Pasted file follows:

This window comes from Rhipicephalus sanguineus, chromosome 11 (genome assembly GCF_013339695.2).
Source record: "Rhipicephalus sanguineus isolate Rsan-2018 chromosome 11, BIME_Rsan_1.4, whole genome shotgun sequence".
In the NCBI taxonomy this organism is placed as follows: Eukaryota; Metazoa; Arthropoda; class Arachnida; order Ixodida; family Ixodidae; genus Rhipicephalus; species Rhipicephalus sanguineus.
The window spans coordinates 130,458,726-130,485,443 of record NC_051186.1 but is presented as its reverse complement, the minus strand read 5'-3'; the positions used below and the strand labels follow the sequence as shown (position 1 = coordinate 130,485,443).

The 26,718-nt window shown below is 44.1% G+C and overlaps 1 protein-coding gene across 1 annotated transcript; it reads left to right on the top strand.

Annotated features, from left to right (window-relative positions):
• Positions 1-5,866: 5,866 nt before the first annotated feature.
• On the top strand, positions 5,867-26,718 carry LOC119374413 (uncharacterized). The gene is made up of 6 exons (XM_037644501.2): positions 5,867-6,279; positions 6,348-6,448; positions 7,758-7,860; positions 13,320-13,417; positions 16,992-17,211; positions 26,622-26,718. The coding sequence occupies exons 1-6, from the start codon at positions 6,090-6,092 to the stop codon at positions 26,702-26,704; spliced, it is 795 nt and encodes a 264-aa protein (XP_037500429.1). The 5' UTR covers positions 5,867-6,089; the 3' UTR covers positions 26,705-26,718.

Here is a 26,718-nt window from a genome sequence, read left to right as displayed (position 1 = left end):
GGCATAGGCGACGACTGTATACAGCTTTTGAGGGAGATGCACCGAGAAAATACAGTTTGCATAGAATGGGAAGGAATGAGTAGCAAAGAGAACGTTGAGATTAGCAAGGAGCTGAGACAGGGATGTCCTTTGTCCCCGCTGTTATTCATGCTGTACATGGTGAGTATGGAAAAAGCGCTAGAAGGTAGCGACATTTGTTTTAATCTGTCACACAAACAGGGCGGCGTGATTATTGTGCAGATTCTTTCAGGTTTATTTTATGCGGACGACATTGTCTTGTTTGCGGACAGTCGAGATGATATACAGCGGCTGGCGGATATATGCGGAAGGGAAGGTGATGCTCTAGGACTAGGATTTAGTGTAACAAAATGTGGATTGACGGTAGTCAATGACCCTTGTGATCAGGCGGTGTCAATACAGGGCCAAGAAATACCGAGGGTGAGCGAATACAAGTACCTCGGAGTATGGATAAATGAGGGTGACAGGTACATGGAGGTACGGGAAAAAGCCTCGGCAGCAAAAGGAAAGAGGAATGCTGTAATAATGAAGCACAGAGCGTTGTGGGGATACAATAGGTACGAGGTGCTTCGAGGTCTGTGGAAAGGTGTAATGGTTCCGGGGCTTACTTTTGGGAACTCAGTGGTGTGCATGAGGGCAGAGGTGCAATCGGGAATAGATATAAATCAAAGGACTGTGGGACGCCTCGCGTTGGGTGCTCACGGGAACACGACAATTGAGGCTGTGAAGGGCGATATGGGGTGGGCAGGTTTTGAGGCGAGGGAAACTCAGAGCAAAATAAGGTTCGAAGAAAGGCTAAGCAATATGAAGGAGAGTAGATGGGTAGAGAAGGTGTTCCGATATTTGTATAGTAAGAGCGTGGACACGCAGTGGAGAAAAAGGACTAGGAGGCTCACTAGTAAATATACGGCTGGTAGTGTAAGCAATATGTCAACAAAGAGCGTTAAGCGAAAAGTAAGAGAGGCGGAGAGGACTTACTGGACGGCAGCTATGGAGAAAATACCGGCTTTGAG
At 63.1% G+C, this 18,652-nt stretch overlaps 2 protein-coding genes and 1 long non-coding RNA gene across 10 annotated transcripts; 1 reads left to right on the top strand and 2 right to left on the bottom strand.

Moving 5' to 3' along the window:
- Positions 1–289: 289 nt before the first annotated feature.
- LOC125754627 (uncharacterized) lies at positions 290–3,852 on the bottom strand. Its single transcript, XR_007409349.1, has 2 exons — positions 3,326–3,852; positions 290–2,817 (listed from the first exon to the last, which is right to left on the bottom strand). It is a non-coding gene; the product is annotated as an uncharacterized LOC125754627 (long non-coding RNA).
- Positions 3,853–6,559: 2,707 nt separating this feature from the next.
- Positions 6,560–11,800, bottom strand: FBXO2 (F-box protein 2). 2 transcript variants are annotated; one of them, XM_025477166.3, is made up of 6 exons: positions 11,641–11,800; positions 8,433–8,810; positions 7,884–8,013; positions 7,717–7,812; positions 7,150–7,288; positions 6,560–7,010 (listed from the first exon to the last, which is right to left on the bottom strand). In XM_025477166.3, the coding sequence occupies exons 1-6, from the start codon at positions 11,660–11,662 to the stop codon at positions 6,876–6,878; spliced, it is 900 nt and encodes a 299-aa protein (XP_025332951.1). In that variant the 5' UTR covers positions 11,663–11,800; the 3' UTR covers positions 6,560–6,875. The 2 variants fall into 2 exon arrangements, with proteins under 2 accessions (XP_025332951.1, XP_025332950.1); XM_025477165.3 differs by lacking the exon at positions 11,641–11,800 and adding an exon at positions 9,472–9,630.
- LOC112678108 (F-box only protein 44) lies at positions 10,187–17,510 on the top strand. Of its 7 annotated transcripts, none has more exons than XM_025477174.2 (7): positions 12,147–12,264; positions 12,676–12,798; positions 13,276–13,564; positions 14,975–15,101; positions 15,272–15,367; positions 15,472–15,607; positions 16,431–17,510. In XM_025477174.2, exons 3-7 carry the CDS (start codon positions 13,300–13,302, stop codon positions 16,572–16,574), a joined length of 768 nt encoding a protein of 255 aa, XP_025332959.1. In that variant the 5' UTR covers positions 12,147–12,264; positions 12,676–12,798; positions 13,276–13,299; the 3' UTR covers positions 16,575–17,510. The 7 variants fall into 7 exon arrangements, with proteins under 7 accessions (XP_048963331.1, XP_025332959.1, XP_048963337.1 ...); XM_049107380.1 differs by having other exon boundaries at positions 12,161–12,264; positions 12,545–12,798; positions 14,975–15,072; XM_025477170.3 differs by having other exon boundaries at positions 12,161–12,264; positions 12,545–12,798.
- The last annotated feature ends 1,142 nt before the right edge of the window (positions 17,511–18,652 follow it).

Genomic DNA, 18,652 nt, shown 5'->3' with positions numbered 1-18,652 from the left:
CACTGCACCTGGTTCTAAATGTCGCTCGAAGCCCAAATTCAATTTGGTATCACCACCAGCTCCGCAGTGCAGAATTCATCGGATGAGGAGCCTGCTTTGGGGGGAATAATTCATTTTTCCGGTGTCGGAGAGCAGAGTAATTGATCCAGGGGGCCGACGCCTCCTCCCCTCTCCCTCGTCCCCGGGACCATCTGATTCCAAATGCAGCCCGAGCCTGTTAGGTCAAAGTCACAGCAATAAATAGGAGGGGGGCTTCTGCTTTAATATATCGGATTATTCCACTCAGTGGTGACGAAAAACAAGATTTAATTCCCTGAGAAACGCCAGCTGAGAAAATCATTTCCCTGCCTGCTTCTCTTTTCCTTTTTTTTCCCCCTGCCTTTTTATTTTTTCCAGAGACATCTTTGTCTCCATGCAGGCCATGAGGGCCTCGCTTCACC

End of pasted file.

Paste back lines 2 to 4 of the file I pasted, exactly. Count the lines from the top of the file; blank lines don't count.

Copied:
Source record: "Rhipicephalus sanguineus isolate Rsan-2018 chromosome 11, BIME_Rsan_1.4, whole genome shotgun sequence".
In the NCBI taxonomy this organism is placed as follows: Eukaryota; Metazoa; Arthropoda; class Arachnida; order Ixodida; family Ixodidae; genus Rhipicephalus; species Rhipicephalus sanguineus.
The window spans coordinates 130,458,726-130,485,443 of record NC_051186.1 but is presented as its reverse complement, the minus strand read 5'-3'; the positions used below and the strand labels follow the sequence as shown (position 1 = coordinate 130,485,443).